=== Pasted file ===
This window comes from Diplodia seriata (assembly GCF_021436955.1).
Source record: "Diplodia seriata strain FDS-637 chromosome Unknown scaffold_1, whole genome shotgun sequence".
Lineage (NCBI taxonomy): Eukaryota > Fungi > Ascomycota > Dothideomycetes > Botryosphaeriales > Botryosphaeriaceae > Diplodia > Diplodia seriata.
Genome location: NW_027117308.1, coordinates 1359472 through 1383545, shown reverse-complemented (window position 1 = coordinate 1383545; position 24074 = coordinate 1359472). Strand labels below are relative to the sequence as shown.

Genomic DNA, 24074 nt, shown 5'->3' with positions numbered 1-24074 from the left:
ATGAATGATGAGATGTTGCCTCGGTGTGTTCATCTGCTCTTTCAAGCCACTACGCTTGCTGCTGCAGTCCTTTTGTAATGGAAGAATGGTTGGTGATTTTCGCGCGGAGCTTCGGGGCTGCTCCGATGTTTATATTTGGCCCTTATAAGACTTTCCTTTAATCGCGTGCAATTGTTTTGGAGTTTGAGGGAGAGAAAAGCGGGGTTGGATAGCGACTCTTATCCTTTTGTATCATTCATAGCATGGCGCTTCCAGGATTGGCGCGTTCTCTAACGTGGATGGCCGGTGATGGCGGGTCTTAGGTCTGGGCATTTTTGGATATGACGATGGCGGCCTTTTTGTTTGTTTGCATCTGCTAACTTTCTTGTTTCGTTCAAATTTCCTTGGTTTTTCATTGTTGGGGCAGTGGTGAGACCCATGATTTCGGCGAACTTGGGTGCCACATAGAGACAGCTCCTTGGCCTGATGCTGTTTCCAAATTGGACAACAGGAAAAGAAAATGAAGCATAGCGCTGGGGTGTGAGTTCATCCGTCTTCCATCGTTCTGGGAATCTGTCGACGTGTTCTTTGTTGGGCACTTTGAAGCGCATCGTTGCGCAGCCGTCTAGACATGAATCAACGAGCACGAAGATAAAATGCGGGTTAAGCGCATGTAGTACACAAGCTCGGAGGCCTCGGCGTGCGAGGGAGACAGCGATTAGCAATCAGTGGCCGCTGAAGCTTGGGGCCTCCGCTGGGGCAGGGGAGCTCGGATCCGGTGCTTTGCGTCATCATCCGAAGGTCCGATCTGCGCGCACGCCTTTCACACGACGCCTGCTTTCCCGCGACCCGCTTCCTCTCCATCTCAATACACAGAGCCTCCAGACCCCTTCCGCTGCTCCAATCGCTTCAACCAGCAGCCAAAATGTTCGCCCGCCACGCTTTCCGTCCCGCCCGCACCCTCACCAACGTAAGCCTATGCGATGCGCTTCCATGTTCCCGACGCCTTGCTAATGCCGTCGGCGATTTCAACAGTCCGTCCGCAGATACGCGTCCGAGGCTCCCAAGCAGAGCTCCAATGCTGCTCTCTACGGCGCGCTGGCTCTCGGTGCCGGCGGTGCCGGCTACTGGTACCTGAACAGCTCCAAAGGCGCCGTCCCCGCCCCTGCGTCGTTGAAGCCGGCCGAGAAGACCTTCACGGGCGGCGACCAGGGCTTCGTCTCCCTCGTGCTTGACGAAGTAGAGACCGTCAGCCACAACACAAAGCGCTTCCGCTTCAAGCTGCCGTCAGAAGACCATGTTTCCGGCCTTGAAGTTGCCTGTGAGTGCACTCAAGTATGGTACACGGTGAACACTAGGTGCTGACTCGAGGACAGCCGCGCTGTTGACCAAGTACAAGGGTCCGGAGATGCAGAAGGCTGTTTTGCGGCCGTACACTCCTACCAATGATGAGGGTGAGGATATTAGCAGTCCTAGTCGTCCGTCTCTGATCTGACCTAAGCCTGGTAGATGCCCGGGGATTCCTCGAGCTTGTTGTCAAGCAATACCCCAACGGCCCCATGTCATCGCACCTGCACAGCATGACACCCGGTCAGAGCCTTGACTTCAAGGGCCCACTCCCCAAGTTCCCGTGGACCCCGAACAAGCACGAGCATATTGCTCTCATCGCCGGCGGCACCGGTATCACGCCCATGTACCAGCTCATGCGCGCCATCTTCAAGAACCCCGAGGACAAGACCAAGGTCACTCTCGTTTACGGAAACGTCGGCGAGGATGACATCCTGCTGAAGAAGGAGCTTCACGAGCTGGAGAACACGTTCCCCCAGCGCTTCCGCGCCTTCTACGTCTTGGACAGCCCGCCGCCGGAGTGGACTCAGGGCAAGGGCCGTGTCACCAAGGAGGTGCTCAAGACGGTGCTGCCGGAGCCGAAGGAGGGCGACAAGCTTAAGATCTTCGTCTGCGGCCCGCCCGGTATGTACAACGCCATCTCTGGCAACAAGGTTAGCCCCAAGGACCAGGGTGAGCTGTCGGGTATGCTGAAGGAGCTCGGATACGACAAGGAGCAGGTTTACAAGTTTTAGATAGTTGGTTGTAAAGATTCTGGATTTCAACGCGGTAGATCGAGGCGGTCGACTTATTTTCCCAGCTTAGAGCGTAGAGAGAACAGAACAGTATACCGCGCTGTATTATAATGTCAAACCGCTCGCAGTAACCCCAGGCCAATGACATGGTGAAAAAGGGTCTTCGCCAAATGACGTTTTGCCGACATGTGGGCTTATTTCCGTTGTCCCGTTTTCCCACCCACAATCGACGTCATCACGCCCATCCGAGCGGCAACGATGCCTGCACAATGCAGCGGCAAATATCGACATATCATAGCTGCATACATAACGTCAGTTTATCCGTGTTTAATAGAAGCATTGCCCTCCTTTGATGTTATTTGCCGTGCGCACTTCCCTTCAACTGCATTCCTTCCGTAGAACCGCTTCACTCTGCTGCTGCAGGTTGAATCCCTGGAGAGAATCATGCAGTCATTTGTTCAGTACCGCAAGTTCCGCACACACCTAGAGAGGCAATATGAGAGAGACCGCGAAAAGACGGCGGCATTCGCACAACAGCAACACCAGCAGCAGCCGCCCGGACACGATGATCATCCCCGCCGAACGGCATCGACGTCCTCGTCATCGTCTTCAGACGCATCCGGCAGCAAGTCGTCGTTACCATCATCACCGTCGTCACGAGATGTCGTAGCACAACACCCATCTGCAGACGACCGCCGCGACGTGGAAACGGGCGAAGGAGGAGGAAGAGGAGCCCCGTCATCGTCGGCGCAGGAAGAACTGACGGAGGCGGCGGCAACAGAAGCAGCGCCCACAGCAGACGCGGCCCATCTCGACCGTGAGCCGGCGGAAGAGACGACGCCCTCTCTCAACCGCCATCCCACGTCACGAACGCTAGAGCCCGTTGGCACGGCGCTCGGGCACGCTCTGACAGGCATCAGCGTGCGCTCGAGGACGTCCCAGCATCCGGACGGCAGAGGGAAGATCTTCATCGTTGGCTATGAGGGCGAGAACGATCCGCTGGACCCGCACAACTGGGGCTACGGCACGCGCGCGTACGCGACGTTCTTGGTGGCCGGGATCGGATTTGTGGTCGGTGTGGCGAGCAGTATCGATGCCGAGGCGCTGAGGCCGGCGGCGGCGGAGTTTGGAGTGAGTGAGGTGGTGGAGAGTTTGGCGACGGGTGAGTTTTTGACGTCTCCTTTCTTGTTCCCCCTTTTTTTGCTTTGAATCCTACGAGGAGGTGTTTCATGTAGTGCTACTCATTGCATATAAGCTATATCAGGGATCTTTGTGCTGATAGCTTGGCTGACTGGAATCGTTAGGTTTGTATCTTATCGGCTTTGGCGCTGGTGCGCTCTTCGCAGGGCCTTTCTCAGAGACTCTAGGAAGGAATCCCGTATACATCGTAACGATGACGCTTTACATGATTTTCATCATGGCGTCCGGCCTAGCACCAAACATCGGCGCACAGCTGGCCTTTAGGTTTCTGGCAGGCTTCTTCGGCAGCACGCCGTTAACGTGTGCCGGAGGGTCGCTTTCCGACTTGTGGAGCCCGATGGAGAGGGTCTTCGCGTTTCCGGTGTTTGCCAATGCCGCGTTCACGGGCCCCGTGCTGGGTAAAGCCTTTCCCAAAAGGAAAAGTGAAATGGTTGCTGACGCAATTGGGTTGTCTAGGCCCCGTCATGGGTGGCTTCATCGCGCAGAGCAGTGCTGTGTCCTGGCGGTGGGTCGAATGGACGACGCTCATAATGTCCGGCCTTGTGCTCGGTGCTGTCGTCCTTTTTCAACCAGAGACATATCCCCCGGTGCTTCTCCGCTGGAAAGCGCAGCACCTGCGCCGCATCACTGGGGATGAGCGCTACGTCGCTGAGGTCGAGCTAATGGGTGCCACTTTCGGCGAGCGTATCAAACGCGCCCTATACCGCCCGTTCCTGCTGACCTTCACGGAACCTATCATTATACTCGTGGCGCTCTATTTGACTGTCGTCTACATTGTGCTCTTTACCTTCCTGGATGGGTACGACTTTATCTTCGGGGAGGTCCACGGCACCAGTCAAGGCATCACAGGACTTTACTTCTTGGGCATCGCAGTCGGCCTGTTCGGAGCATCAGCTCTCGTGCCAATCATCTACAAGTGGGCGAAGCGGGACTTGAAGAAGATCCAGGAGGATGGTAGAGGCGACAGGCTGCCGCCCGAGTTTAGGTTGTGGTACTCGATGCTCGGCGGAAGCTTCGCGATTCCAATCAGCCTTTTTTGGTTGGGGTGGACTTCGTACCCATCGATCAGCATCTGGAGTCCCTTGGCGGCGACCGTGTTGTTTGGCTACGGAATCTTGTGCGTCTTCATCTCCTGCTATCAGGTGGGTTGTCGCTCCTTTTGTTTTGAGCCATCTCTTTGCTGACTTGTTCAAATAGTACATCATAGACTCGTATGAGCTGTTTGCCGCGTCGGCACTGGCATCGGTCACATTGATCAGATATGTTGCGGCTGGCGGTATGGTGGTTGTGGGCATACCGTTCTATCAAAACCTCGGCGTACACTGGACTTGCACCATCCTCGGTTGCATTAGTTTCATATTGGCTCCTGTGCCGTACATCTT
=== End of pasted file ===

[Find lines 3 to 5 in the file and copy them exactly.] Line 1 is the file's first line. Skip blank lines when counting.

Lineage (NCBI taxonomy): Eukaryota > Fungi > Ascomycota > Dothideomycetes > Botryosphaeriales > Botryosphaeriaceae > Diplodia > Diplodia seriata.
Genome location: NW_027117308.1, coordinates 1359472 through 1383545, shown reverse-complemented (window position 1 = coordinate 1383545; position 24074 = coordinate 1359472). Strand labels below are relative to the sequence as shown.

Genomic DNA, 24074 nt, shown 5'->3' with positions numbered 1-24074 from the left: